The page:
I didn’t know Mary Hamilton growing up. I came across her name a couple of years ago through my research and I didn’t want to forget her. Her story is too impactful to forget, for me, as a Black woman; and for the Black community.
Mary Hamilton was a civil rights activist who stood her ground on equal rights and was rewarded by the ‘Highest Law of the Land’. Her case came before the U.S. Supreme Court, Hamilton v. Alabama. The Court decided that an African-American woman was entitled to the same courteous forms of address customarily reserved solely to whites in the southern United States. It was also determined that calling a Black person by his or her first name in a legal proceeding was “a form of racial discrimination.”
“We’re finally fighting back!”M. Hamilton
Upon hearing about the development of the civil rights movement she recalled, “It’s happening! We’re finally fighting back!” “We’re gonna fight back, we’re not gonna take it anymore!”
Hamilton joined the civil rights movement as a Freedom Rider and the Congress of Racial Equality (CORE). In the years that followed, Hamilton traveled all over the South, organizing for the civil rights movement, registering voters and rising up the ranks at CORE, becoming a field secretary and eventually Southern regional director – a rare level of authority for a woman.
She was arrested many times and each time, demanded that authorities address her as ‘Miss Hamilton’ instead of ‘Mary’.
“…And if you don’t know how to speak to a lady,
then get out of my cell!”Hamilton to Lebanon, TN Mayor
In 1963, Hamilton was arrested in Gadsden, Alabama for picketing and brought before the court for sentencing. Once again, officials refused to call her ‘Miss Hamilton’. She refused to answer their questions. The judge muttered lewd comments about what he’d like to do to her if she were in his kitchen and then ordered her to answer the prosecutor and apologize. She refused. She was fined and sentenced to a few days in jail for contempt of court. Her lawyers appealed the case, saying that the prosecutor and judge had denied Hamilton her constitutional rights by treating her differently from the way they treated white witnesses. Eventually her case landed before the Supreme Court in Hamilton v. Alabama. The justices issued a summary reversal, overruling the Alabama courts without even calling for oral arguments.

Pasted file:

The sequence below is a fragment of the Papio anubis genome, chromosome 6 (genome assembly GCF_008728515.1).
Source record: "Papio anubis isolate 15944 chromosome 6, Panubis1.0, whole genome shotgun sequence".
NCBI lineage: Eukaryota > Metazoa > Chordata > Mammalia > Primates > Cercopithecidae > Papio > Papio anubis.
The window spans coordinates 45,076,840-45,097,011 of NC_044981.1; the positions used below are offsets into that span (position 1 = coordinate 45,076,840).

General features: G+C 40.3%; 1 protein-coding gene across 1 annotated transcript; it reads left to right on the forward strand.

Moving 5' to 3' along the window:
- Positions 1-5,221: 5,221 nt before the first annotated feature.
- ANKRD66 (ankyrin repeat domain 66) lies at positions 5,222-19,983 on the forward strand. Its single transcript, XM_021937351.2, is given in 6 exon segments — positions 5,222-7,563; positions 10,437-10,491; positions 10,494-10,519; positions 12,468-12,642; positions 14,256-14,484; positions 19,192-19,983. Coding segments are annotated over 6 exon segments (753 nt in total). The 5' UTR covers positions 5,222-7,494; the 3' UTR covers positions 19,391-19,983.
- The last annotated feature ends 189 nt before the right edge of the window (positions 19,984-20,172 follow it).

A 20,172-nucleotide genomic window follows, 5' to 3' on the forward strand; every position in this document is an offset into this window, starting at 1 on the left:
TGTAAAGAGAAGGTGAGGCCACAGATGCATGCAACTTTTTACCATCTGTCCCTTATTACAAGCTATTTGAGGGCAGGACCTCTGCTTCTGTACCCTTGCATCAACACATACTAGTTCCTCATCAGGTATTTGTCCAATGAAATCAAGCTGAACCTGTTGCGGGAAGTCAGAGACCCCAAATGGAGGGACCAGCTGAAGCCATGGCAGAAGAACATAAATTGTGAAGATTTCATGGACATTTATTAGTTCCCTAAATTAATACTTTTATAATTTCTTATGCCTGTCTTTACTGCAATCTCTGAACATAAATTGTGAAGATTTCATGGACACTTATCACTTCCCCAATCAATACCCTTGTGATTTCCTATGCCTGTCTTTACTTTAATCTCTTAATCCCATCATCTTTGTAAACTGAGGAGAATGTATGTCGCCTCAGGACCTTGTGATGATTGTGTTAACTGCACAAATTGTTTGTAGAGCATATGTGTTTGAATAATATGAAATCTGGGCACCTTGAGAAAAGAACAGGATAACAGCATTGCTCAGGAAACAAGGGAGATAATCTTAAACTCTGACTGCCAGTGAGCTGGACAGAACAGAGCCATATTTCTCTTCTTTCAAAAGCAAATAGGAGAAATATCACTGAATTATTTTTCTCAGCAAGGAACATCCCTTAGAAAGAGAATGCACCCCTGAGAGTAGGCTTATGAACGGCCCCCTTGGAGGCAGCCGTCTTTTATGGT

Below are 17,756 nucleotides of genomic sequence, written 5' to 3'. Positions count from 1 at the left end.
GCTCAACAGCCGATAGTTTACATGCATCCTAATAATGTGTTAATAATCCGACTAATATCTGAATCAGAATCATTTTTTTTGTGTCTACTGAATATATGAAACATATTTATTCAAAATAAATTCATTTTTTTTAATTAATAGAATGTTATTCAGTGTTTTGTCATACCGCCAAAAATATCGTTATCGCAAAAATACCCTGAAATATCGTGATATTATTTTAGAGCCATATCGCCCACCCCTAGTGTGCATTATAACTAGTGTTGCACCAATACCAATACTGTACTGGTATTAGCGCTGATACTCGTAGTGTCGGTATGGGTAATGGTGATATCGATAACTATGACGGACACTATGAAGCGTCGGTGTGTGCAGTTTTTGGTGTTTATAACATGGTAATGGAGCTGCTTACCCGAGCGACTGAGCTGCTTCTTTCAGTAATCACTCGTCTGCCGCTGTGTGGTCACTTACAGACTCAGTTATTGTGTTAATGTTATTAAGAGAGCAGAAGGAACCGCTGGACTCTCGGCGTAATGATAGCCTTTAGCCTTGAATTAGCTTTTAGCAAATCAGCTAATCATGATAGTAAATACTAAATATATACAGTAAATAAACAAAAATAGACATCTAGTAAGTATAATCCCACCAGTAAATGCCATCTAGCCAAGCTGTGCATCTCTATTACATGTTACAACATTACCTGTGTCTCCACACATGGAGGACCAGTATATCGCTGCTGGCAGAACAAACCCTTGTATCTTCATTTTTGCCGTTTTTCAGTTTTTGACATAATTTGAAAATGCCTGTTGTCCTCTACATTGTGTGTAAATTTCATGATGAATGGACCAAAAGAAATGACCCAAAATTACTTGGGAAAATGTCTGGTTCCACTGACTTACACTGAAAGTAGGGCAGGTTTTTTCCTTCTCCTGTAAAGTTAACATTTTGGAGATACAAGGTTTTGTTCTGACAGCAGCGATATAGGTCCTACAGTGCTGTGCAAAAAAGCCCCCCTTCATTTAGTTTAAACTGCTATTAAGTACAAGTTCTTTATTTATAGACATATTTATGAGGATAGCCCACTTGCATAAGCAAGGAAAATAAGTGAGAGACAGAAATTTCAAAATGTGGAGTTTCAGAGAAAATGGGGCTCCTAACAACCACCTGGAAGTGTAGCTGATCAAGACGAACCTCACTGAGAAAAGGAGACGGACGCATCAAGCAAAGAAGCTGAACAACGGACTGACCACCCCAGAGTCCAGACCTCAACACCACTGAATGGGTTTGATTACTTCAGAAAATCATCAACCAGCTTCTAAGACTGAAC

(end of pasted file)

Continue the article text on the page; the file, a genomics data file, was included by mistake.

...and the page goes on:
Barbara McCaskill, an English professor at the University of Georgia, studied the narratives of Black Americans and the civil rights movement. She said her own mother vividly remembered being denied the honorific “miss” as a young woman.
“Segregation was in the details as much as it was in the bold strokes,” McCaskill says. “Language is significant because language calls attention to whether or not we value the humanity of people that we are interacting with. And in segregation the idea was to remind African Americans and people of color in general, in every possible way, that we were not equal, that we were inferior, that we are not capable. And language becomes a very powerful force to do that.”
Sherrilyn Ifill is the president and director counsel of the NAACP Legal Defense and Educational Fund, which represented Mary Hamilton in the Alabama Supreme Court and U.S. Supreme Court, “I’ve been thinking about Hamilton over the past few days as I’ve watched President Trump attack Black female journalists. Trump’s vicious and public insults of Black female professionals should remind us that Black women have long had to fight for respect and dignity and against demeaning and ugly stereotypes in the public space. As Hamilton demonstrated, this was a signature struggle of the civil rights movement; we need to keep that context in mind when Trump demeans Black women he regards as his opponents.
President Ronald Reagan popularized the myth of the “welfare queen”, shaping for decades the public’s response to the struggles of tens of thousands of poor, Black mothers. It was such an effective insult, implying both laziness and entitlement, that conservatives repurposed it for other uses, including calling civil rights lawyer Lani Guinier “quota queen” in an attempt to derail her 1993 confirmation as assistant attorney general for civil rights.
We betray our ideals when we allow the most powerful man in the world to unravel decades of progress that Black women have battled for in the public space. When the president chooses to call prominent Black women or journalists “stupid”, we Black women feel it.
Our laws help shape society. In order to create laws, such as non-discriminatory ones, people must stand their ground – like Mary Hamilton.
Ifill, Sherrilyn. “When Trump Attacks One Black woman, We All Feel It.” The Washington Post, 13 November 2018, https://www.washingtonpost.com/opinions/when-trump-attacks-one-black-woman-we-all-feel-it/2018/11/13/50d77c06-e756-11e8-b8dc-66cca409c180_story.html?noredirect=on. Accessed 2 December 2020.
NAACP Legal Defense Fund. “Mary Hamilton.” The Thurgood Marshall Institute, 2020, https://tminstituteldf.org/tmi-explains/thurgood-marshall-institute-briefs/tmi-briefs-active-voice/mary-hamilton/. Accessed 2 December 2020.
National Public Radio, and Camila Domonoske. “When ‘Miss’ Meant So Much More: How One Woman Fought Alabama – And Won.” Code Switch, 30 November 2017, https://www.npr.org/sections/codeswitch/2017/11/30/567177501/when-miss-meant-so-much-more-how-one-woman-fought-alabama-and-won. Accessed 2 December 2020.